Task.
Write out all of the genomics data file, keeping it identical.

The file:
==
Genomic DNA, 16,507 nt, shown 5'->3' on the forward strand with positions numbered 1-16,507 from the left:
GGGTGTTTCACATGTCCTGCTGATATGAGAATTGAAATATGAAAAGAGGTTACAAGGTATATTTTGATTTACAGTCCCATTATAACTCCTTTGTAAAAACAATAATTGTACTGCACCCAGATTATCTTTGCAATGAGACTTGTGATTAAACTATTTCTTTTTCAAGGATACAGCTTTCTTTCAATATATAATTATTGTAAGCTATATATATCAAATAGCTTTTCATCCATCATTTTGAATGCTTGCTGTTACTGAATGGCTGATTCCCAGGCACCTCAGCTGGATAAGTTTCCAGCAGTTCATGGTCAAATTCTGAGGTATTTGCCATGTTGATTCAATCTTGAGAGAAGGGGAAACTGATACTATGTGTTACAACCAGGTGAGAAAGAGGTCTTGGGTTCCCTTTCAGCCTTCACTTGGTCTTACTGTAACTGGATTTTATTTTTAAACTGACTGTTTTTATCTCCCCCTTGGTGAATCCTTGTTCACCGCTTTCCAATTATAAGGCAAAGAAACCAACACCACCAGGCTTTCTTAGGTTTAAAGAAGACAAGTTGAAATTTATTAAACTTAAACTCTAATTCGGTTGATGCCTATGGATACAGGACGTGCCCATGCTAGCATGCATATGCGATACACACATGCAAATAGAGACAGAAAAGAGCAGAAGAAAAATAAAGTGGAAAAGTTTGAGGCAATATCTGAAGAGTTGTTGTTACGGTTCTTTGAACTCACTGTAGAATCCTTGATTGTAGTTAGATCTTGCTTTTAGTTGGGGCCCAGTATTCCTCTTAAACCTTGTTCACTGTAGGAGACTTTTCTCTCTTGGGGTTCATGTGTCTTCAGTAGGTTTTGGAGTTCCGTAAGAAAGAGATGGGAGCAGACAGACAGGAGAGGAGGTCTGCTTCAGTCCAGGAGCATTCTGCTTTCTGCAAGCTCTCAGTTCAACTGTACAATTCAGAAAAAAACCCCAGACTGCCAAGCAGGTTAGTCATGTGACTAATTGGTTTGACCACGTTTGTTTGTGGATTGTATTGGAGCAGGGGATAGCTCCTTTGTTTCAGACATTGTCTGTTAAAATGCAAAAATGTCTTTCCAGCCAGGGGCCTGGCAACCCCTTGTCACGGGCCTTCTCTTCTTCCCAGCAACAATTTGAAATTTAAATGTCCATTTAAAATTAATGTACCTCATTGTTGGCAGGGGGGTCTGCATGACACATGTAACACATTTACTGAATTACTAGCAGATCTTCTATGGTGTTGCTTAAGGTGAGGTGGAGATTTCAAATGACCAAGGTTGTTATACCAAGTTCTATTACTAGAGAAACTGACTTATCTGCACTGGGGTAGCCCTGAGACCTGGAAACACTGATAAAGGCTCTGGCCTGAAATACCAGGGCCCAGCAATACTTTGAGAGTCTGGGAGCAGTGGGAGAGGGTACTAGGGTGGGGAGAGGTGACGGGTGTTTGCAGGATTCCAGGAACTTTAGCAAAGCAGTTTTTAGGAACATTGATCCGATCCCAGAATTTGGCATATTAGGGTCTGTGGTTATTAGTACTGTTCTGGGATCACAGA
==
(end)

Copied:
Genomic DNA, 16,507 nt, shown 5'->3' on the forward strand with positions numbered 1-16,507 from the left:
GGGTGTTTCACATGTCCTGCTGATATGAGAATTGAAATATGAAAAGAGGTTACAAGGTATATTTTGATTTACAGTCCCATTATAACTCCTTTGTAAAAACAATAATTGTACTGCACCCAGATTATCTTTGCAATGAGACTTGTGATTAAACTATTTCTTTTTCAAGGATACAGCTTTCTTTCAATATATAATTATTGTAAGCTATATATATCAAATAGCTTTTCATCCATCATTTTGAATGCTTGCTGTTACTGAATGGCTGATTCCCAGGCACCTCAGCTGGATAAGTTTCCAGCAGTTCATGGTCAAATTCTGAGGTATTTGCCATGTTGATTCAATCTTGAGAGAAGGGGAAACTGATACTATGTGTTACAACCAGGTGAGAAAGAGGTCTTGGGTTCCCTTTCAGCCTTCACTTGGTCTTACTGTAACTGGATTTTATTTTTAAACTGACTGTTTTTATCTCCCCCTTGGTGAATCCTTGTTCACCGCTTTCCAATTATAAGGCAAAGAAACCAACACCACCAGGCTTTCTTAGGTTTAAAGAAGACAAGTTGAAATTTATTAAACTTAAACTCTAATTCGGTTGATGCCTATGGATACAGGACGTGCCCATGCTAGCATGCATATGCGATACACACATGCAAATAGAGACAGAAAAGAGCAGAAGAAAAATAAAGTGGAAAAGTTTGAGGCAATATCTGAAGAGTTGTTGTTACGGTTCTTTGAACTCACTGTAGAATCCTTGATTGTAGTTAGATCTTGCTTTTAGTTGGGGCCCAGTATTCCTCTTAAACCTTGTTCACTGTAGGAGACTTTTCTCTCTTGGGGTTCATGTGTCTTCAGTAGGTTTTGGAGTTCCGTAAGAAAGAGATGGGAGCAGACAGACAGGAGAGGAGGTCTGCTTCAGTCCAGGAGCATTCTGCTTTCTGCAAGCTCTCAGTTCAACTGTACAATTCAGAAAAAAACCCCAGACTGCCAAGCAGGTTAGTCATGTGACTAATTGGTTTGACCACGTTTGTTTGTGGATTGTATTGGAGCAGGGGATAGCTCCTTTGTTTCAGACATTGTCTGTTAAAATGCAAAAATGTCTTTCCAGCCAGGGGCCTGGCAACCCCTTGTCACGGGCCTTCTCTTCTTCCCAGCAACAATTTGAAATTTAAATGTCCATTTAAAATTAATGTACCTCATTGTTGGCAGGGGGGTCTGCATGACACATGTAACACATTTACTGAATTACTAGCAGATCTTCTATGGTGTTGCTTAAGGTGAGGTGGAGATTTCAAATGACCAAGGTTGTTATACCAAGTTCTATTACTAGAGAAACTGACTTATCTGCACTGGGGTAGCCCTGAGACCTGGAAACACTGATAAAGGCTCTGGCCTGAAATACCAGGGCCCAGCAATACTTTGAGAGTCTGGGAGCAGTGGGAGAGGGTACTAGGGTGGGGAGAGGTGACGGGTGTTTGCAGGATTCCAGGAACTTTAGCAAAGCAGTTTTTAGGAACATTGATCCGATCCCAGAATTTGGCATATTAGGGTCTGTGGTTATTAGTACTGTTCTGGGATCACAGA